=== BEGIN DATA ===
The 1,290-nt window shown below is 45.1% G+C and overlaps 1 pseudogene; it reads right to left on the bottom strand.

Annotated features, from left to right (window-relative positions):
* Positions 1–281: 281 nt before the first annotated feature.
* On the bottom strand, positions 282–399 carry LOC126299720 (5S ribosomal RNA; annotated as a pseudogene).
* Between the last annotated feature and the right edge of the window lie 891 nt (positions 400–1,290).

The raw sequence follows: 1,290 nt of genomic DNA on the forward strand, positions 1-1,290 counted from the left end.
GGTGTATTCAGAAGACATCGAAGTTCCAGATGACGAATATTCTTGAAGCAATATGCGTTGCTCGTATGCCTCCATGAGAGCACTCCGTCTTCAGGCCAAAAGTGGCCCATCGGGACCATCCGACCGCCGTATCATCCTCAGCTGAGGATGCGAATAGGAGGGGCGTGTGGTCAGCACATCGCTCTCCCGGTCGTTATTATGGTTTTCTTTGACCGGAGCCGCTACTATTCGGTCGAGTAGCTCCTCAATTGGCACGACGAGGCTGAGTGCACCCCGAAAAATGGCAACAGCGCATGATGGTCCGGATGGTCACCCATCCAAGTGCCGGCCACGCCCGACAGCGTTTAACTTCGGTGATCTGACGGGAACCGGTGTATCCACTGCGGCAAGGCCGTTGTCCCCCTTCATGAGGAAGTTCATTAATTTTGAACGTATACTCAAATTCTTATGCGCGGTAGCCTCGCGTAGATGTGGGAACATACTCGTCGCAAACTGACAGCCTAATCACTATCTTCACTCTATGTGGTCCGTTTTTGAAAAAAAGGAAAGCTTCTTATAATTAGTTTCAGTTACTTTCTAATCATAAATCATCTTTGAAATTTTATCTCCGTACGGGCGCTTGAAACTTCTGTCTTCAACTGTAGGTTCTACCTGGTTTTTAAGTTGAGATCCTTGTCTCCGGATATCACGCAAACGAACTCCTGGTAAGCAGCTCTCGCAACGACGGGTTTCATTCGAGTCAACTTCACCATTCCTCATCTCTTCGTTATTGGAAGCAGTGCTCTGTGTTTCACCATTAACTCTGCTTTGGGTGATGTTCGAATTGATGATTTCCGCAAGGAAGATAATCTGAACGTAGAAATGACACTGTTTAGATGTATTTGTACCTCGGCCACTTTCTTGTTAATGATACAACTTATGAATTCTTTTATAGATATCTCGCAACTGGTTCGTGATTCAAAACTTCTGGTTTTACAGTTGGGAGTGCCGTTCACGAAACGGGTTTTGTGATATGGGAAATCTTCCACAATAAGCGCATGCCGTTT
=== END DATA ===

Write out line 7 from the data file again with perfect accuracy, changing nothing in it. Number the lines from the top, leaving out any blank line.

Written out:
GGTGTATTCAGAAGACATCGAAGTTCCAGATGACGAATATTCTTGAAGCAATATGCGTTGCTCGTATGCCTCCATGAGAGCACTCCGTCTTCAGGCCAAAAGTGGCCCATCGGGACCATCCGACCGCCGTATCATCCTCAGCTGAGGATGCGAATAGGAGGGGCGTGTGGTCAGCACATCGCTCTCCCGGTCGTTATTATGGTTTTCTTTGACCGGAGCCGCTACTATTCGGTCGAGTAGCTCCTCAATTGGCACGACGAGGCTGAGTGCACCCCGAAAAATGGCAACAGCGCATGATGGTCCGGATGGTCACCCATCCAAGTGCCGGCCACGCCCGACAGCGTTTAACTTCGGTGATCTGACGGGAACCGGTGTATCCACTGCGGCAAGGCCGTTGTCCCCCTTCATGAGGAAGTTCATTAATTTTGAACGTATACTCAAATTCTTATGCGCGGTAGCCTCGCGTAGATGTGGGAACATACTCGTCGCAAACTGACAGCCTAATCACTATCTTCACTCTATGTGGTCCGTTTTTGAAAAAAAGGAAAGCTTCTTATAATTAGTTTCAGTTACTTTCTAATCATAAATCATCTTTGAAATTTTATCTCCGTACGGGCGCTTGAAACTTCTGTCTTCAACTGTAGGTTCTACCTGGTTTTTAAGTTGAGATCCTTGTCTCCGGATATCACGCAAACGAACTCCTGGTAAGCAGCTCTCGCAACGACGGGTTTCATTCGAGTCAACTTCACCATTCCTCATCTCTTCGTTATTGGAAGCAGTGCTCTGTGTTTCACCATTAACTCTGCTTTGGGTGATGTTCGAATTGATGATTTCCGCAAGGAAGATAATCTGAACGTAGAAATGACACTGTTTAGATGTATTTGTACCTCGGCCACTTTCTTGTTAATGATACAACTTATGAATTCTTTTATAGATATCTCGCAACTGGTTCGTGATTCAAAACTTCTGGTTTTACAGTTGGGAGTGCCGTTCACGAAACGGGTTTTGTGATATGGGAAATCTTCCACAATAAGCGCATGCCGTTT